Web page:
Coming late for work. Every employer nervously shrugs his/her shoulders at a mere thought of employees being late for their job and thus not being able to fulfill their daily tasks.
“Why are they late? Can’t they just come in time, according to their work schedule?” managers question themselves every time they watch their workers running hastily to their workplaces and trying to pretend that it’s okay, and it’s only 9 a.m., not 11 a.m.
Well, that just happens. Numerous scientific and psychological experiments proved that people can be late for almost any event, regardless of its importance. In particular, a research conducted several years ago in the U.S. by Proudfoot Consulting showed that even top managers of American companies are late for 8 meetings out of 10. It was also calculated that it results in nearly $100 billion loss to an American economy. The figures are quite shocking, aren’t they?
Google and Yahoo: They, Too, Have Problems
In 2011, when Larry Page has become Google’s CEO, one of his first initiatives was to fight lateness problem in the company. Let’s recall that Google is traditionally viewed as one of the best employers in the world along with the fact that it has the most expensive commercial brand (estimated to stand for $100 billion).
One of the solutions implemented was Google’s Attendance Tracker, available for Androids. The app was aimed at helping staff to keep records of all work-related information (including meetings, daily attendance and detailed work schedules).
Perhaps the brightest example of top-rank managers who are frequently mentioned when it comes to lateness is Marissa Mayer, Yahoo’s CEO. Numerous stories concerning her being late for important meetings and oversleeping dinners are periodically flooding the Web.
The problem with latecomers is especially difficult to deal with in large corporations which employ people of various nationalities. Cultural misunderstandings tend to become almost unbearable in many cases. As a result, conflicts between managers and staff take loads of time and good humour.
Edward Hall, an American anthropologist, defined 5 time intervals for the duration of being late in Western countries:
- 5 minutes – a person mumbles, finding no plausible reason as to why he/she was late (after all, it’s not taken that much time);
- 15 minutes – the person makes meaningless excuses;
- 20-30 minutes – those who are waiting feel a bit resentful about delay;
- 40 minutes – quite strong resentment among those who wait prevails;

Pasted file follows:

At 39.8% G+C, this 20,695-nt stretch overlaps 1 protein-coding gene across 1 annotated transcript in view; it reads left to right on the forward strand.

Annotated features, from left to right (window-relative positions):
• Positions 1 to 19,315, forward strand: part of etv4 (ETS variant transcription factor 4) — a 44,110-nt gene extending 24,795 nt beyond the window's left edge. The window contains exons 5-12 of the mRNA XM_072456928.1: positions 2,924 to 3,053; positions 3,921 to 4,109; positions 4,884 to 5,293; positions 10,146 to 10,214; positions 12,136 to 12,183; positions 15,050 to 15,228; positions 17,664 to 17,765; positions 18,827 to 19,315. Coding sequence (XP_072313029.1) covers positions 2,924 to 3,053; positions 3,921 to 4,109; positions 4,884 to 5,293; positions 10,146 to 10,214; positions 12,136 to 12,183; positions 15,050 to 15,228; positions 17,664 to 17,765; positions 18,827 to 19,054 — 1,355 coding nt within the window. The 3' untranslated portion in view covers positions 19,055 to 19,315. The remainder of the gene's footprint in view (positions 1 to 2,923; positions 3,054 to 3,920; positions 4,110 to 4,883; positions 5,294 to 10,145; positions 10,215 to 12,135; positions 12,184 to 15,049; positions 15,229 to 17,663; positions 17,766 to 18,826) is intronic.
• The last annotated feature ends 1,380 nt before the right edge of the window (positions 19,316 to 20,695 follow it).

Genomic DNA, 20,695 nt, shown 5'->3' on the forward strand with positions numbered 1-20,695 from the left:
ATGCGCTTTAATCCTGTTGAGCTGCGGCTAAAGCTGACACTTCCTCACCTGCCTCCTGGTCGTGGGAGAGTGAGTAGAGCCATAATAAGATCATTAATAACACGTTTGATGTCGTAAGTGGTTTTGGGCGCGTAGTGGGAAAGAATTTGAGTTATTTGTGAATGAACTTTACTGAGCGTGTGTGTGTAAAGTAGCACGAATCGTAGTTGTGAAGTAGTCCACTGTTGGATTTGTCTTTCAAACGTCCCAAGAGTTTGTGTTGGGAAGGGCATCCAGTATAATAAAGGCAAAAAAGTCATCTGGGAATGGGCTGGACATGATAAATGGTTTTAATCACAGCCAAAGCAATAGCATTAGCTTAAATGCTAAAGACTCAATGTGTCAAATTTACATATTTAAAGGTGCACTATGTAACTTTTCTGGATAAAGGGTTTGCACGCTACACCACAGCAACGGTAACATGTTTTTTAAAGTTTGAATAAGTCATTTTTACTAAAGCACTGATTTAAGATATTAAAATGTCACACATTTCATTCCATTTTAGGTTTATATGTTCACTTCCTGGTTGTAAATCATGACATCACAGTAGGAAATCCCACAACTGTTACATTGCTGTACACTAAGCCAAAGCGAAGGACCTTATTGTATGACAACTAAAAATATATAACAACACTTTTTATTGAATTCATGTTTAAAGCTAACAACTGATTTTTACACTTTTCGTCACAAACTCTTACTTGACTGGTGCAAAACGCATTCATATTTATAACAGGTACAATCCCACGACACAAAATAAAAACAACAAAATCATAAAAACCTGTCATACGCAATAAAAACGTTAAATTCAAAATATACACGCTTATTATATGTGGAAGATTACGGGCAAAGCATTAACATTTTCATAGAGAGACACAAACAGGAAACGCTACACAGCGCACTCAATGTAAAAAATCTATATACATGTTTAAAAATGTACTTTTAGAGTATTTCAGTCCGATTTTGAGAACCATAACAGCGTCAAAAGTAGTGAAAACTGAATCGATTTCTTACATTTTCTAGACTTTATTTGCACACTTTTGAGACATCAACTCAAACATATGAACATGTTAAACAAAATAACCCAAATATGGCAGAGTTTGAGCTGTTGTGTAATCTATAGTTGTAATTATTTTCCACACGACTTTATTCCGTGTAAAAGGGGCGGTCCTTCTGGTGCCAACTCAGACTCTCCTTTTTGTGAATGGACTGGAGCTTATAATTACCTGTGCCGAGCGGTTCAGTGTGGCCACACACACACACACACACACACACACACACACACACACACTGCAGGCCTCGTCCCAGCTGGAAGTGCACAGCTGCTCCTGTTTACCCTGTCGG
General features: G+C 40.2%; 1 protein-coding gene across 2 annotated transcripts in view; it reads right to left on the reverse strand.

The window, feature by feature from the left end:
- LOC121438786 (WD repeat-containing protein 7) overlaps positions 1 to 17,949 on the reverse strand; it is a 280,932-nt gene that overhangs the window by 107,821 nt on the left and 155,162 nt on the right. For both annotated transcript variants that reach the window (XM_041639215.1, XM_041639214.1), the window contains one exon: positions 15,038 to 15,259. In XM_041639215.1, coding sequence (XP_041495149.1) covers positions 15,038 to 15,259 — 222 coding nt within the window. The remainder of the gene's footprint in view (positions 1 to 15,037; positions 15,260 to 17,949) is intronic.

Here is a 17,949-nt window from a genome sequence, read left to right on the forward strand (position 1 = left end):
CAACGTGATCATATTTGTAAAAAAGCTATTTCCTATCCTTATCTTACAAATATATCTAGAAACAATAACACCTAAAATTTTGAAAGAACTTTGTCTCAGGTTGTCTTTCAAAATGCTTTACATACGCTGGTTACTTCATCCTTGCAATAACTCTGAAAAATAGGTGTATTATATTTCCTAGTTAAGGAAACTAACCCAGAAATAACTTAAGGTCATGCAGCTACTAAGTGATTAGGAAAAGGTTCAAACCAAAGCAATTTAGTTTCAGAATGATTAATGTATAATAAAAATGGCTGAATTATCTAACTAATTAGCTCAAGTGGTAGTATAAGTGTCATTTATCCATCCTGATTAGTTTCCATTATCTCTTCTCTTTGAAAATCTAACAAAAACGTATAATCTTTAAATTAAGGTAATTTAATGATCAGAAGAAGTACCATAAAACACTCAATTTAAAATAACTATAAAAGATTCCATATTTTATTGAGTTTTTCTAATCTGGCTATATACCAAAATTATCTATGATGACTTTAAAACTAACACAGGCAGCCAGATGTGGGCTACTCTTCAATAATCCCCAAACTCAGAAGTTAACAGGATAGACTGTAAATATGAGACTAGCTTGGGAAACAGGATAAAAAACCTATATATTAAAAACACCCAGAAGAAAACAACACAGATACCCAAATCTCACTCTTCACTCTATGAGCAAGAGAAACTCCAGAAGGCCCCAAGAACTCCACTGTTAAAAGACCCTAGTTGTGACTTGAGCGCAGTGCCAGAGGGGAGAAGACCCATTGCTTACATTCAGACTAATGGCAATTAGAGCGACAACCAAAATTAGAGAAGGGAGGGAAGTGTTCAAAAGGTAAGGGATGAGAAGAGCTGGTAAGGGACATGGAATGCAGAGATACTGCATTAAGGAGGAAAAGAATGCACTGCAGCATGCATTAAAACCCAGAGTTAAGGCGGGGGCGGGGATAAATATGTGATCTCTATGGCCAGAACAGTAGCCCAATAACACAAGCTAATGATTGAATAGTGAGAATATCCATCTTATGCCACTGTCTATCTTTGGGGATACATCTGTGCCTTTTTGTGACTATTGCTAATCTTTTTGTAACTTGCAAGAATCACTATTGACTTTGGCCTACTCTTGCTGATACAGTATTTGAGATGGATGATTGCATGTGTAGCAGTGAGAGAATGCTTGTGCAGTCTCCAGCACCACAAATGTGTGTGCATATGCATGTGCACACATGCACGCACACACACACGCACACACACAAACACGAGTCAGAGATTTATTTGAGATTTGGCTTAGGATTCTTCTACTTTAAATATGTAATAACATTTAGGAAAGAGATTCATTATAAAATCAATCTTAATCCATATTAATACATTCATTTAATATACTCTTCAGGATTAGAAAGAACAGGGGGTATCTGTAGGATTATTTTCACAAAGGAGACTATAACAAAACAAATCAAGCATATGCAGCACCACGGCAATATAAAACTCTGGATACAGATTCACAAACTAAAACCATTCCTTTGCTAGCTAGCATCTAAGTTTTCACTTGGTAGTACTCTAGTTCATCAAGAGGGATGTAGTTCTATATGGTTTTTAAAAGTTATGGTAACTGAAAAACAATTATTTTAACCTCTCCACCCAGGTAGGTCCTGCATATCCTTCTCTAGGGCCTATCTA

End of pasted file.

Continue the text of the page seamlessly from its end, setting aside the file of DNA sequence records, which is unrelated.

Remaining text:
- longer than 40 minutes – stands for a highly insulting behaviour and total disrespect.
However, countries within Western culture vary. For example, Spaniards, French and Italians can wait for almost half an hour if the person is late and do not take it as an offence. People in Latin America think it normal to be late for as much as 30-40 minutes. Representatives of Islamic culture are not generally keen on hurrying and afford themselves to be late.
On the contrary, Swiss, Germans, Japanese, Swedes and British consider it outrageous to be late for longer than 5-7 minutes. The same is true for Americans and Australians.
No surprise that with such different approaches to time and punctuality lateness still remains the problem of literally eating productive work time.
Can’t Anything Be Done About It?
It leaves no doubt that the problem with lateness just has to be fought – the losses it causes is viewed by most employers as sufficient reason for punishments and firing. However, such methods are not going to be beneficial neither to the company nor to the employees.
Alternative: Attendance Tracking
Automatic attendance tracking, could be the case for overcoming late arrivals. After all, times of manually checking the time of arrivals and leavings is no longer effective.
With competition intensifying literally every day companies just can’t afford themselves to ignore discipline violations. So, why not to use the solution from Yaware.TimeTracker? Every chance to improve performance is a chance to survive at the marketplace, further attract new customers and expand. And employee productivity and discipline is not an exception.